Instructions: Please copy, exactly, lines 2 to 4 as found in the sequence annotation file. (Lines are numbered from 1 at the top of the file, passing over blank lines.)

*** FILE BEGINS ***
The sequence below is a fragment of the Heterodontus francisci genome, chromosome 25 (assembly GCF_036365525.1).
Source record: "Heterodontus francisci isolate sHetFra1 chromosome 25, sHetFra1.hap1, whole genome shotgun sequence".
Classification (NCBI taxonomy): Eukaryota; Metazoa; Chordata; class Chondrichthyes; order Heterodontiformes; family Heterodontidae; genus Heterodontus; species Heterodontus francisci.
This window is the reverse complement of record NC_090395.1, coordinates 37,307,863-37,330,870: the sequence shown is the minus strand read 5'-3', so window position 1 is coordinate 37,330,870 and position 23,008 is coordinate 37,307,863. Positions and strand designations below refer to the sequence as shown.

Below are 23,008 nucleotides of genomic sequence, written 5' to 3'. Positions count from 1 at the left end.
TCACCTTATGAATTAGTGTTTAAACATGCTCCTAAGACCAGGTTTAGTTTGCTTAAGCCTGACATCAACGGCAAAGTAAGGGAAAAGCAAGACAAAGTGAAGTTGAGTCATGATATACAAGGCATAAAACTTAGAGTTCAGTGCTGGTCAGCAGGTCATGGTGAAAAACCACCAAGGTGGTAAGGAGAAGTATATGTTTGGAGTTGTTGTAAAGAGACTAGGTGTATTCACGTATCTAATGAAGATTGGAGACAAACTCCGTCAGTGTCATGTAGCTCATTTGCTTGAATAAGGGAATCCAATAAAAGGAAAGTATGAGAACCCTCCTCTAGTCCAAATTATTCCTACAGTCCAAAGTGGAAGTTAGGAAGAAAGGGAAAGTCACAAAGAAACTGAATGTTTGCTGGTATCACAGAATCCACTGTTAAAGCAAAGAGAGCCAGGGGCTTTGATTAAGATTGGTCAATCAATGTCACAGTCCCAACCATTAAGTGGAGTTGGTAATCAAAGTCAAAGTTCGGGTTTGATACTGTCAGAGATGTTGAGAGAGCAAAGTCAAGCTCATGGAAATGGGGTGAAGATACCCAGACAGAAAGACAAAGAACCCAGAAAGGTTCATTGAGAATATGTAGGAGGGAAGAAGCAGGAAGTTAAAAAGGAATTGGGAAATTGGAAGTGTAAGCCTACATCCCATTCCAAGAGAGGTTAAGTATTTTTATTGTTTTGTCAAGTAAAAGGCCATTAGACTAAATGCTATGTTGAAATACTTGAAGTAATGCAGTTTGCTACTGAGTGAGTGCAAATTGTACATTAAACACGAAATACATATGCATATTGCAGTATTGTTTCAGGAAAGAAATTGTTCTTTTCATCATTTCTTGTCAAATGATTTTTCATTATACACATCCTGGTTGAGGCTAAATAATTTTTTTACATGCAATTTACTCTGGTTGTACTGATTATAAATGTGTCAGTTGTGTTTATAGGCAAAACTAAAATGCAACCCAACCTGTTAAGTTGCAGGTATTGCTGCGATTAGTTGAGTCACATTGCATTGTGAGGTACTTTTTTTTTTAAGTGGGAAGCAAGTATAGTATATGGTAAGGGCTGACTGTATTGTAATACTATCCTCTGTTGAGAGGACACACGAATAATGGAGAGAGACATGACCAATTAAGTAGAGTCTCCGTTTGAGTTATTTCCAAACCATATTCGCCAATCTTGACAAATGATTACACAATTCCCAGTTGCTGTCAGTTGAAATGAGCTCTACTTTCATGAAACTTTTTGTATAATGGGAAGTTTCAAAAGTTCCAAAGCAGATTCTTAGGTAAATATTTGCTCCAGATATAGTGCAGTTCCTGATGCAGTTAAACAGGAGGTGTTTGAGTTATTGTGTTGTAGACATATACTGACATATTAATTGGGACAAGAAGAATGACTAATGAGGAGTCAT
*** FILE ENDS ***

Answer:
Source record: "Heterodontus francisci isolate sHetFra1 chromosome 25, sHetFra1.hap1, whole genome shotgun sequence".
Classification (NCBI taxonomy): Eukaryota; Metazoa; Chordata; class Chondrichthyes; order Heterodontiformes; family Heterodontidae; genus Heterodontus; species Heterodontus francisci.
This window is the reverse complement of record NC_090395.1, coordinates 37,307,863-37,330,870: the sequence shown is the minus strand read 5'-3', so window position 1 is coordinate 37,330,870 and position 23,008 is coordinate 37,307,863. Positions and strand designations below refer to the sequence as shown.